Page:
Now You Might Have To Show Emotional IQ To Get Into Business School
Now, following a trend in the business world of looking beyond college grades and GPA, business schools are testing for
Since there's not always an obvious "correct" answer for these sorts of questions, it can be harder to fake certain qualities than it is in say, an interview.
As businesses are realizing that a top college and great grades don't always dovetail with success, so are the schools that cater to them. Andrew Sama, a senior admissions officer at Notre Dame's Mendoza School of Business told The Wall Street Journal that "companies select for top talent with assessments like this. 'If we are selecting for future business leaders, why shouldn't we be [using] similar tools?'"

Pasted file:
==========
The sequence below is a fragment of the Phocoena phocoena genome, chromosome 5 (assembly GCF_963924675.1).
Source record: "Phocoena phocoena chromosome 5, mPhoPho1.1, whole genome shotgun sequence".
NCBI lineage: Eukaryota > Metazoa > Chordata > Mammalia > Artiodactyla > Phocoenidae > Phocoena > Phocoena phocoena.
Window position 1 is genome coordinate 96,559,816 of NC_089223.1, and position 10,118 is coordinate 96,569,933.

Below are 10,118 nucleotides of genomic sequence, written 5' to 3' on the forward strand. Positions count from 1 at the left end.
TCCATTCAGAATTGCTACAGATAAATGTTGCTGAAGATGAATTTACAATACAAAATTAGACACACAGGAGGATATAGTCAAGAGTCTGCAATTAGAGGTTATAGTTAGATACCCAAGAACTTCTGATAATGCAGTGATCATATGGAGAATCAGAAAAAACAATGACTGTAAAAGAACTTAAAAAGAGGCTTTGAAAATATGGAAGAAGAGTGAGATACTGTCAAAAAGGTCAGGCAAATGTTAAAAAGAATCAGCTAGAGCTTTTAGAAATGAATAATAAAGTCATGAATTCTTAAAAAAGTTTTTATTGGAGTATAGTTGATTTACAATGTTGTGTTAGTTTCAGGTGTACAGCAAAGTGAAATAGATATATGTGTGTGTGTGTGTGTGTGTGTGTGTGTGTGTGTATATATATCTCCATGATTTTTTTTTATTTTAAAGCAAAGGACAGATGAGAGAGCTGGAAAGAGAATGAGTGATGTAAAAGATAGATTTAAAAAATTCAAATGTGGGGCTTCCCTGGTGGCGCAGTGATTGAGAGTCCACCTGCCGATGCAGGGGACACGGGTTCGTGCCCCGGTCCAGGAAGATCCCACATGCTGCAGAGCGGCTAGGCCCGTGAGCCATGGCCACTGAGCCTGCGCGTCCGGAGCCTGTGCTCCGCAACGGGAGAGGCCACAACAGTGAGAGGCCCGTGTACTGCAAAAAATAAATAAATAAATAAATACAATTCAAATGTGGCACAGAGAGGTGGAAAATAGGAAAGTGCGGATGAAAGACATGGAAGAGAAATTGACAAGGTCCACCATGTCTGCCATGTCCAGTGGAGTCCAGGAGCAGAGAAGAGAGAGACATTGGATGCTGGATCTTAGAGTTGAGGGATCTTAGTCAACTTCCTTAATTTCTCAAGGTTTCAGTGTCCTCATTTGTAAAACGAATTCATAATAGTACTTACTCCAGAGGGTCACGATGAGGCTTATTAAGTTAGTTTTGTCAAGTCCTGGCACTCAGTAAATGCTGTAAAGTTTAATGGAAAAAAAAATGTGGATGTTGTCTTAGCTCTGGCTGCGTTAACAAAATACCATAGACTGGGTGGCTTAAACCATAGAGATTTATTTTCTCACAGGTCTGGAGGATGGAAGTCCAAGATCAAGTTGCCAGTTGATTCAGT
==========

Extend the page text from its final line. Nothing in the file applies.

Students applying to Mendoza take a 206 question test designed to find characteristics that successful students have exhibited in the past. Depending on their answers, students are recommended or not, though the school may admit or reject people in either category.
Beyond Notre Dame, Yale is rolling out a test for volunteers in its current applicant class, though it won't weigh into admissions decisions, and Dartmouth's Tuck School of Business modified its recommendation form to ask more questions dealing with things like coping under pressure and intellectual curiosity.